Kenyans head to polls to vote in national elections

Maasai traditional people queue at a polling centre before casting their ballots during the general election by the Independent Electoral and Boundaries Commission (IEBC) in Ewaso Kedong primary school, in Kajiado county, Kenya.

Kenyans voted in national elections on Tuesday, forming long queues at ballot stations in the heartlands of presidential frontrunners Raila Odinga and William Ruto, while elsewhere turnout was dampened by widespread voter apathy and frustration.

Kenya is holding presidential, legislative and local elections at a time when its citizens are growing increasingly exasperated at surging food prices and ingrained corruption.

But large numbers of young people have not registered to vote, electoral commission figures show, with many fed up of widening inequality and a lack of trust in either side to fix the problems.

In some polling stations in the capital Nairobi, Garissa, and Naivasha, lines were shorter than in previous elections, although turnout could pick up later. By noon, turnout was just over 30 percent, said Juliana Cherera, the electoral commission’s vice chair.

Turnout in the last election was near 80%.

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“Kenyans are tired of waking up early and voting for a government that doesn’t care but we hope things will change,” said Joshua Nyanjui at a polling station in the town of Naivasha, around 90 km (56 miles) northeast of the capital Nairobi.

Nyanjui said that in the last elections he queued for over four hours; this time it took under 30 minutes. Other voters in Naivasha complained of high prices and hunger.

Odinga and Ruto are familiar faces in Kenya. Ruto, 55, has been Kenyatta’s deputy for nine years, though the two have fallen out. Instead, Kenyatta endorsed veteran opposition leader Odinga, 77.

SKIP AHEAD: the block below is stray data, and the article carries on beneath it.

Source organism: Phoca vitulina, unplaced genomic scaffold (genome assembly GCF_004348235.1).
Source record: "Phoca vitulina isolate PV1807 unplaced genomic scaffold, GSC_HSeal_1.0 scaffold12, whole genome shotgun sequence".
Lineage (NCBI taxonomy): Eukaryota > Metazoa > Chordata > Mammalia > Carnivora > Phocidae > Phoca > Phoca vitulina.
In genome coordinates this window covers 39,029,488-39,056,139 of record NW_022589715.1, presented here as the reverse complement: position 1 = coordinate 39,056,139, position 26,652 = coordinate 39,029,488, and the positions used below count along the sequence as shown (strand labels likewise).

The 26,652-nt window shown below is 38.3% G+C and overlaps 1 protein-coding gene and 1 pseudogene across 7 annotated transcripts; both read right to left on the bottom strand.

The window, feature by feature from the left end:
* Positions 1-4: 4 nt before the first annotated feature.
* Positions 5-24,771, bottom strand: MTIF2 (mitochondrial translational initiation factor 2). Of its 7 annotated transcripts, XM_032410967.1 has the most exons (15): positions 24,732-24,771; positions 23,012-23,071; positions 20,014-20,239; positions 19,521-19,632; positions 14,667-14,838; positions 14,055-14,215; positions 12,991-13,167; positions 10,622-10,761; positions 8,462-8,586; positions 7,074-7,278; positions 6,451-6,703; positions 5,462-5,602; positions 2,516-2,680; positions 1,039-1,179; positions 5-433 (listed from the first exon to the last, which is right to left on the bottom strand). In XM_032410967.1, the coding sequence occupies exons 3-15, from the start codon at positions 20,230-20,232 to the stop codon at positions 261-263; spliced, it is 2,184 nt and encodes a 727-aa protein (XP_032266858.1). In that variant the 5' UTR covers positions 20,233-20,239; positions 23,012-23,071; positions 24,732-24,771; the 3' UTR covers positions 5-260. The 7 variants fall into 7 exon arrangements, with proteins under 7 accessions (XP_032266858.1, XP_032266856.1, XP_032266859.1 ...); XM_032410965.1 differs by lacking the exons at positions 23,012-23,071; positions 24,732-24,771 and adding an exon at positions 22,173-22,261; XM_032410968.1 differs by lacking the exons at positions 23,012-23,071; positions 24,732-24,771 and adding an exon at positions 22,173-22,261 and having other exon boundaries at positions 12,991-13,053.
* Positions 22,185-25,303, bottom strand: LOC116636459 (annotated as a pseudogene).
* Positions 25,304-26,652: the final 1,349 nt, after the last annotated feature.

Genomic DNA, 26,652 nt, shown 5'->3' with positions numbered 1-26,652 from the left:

The final four opinion polls published last week put Odinga ahead by six to eight points. Ruto dismissed them as fake.

Kenya is a stable nation in a volatile region, a close Western ally that hosts regional headquarters for Alphabet, Visa and other international groups. However, less than 0.1% of Kenyans own more wealth than the bottom 99.9% combined, according to Oxfam.

In the western city of Kisumu, a bastion for Odinga supporters, police had to disperse singing, dancing voters who spent the night at one polling station.

David Onyango, 34, had been queuing for nearly four hours and the turnout was the biggest he’d ever seen.

Near the Rift Valley town of Eldoret, Ruto’s political heartland, Gideon Mengech woke up at 3 a.m. to vote.

“I am honoured to be here,” he said.

Some polling stations opened late and some biometric kits used to identify voters failed work properly, Odinga said on Citizen Television. In Narok, some names beginning with certain letters were missing from lists.

The election commission allowed 238 polling stations to use a manual register of voters and extended voting time in those that had delays, it said.

On Monday it suspended two gubernatorial elections and two parliamentary races, citing ballot printing errors.

The winner of the presidential vote will have to tackle soaring food, fuel and fertiliser prices, which have hit Kenyans hard. Some voters wonder whether the next president will help.

Outgoing President Kenyatta has delivered an infrastructure boom, largely funded by foreign loans that will hang over his successors, but once said there was nothing he could do to tackle corruption.

Kenya’s traditional ethnic voting dynamics may also dampen turnout. The largest ethnic group, the Kikuyu, have provided three out of Kenya’s four presidents. This time, there is no Kikuyu candidate, although both frontrunners have Kikuyu deputies.

Ruto comes from the populous Kalenjin community, based in the Rift Valley, while Odinga’s Luo ethnic group have their heartland in western Kenya.

Ruto has sought to capitalise on growing anger among poor Kenyans and wants to to provide loans for small enterprises.

Odinga, who has competed unsuccessfully in four previous elections, promises to tackle corruption and make peace with political opponents. The 2007 and 2017 polls were marred by violence after disputes over alleged rigging.

To avoid a run-off, a presidential candidate needs more than 50 percent of votes and at least 25 percent of votes in more than half of Kenya’s 47 counties.

Provisional results will start streaming in Tuesday night, but an official announcement will take days.

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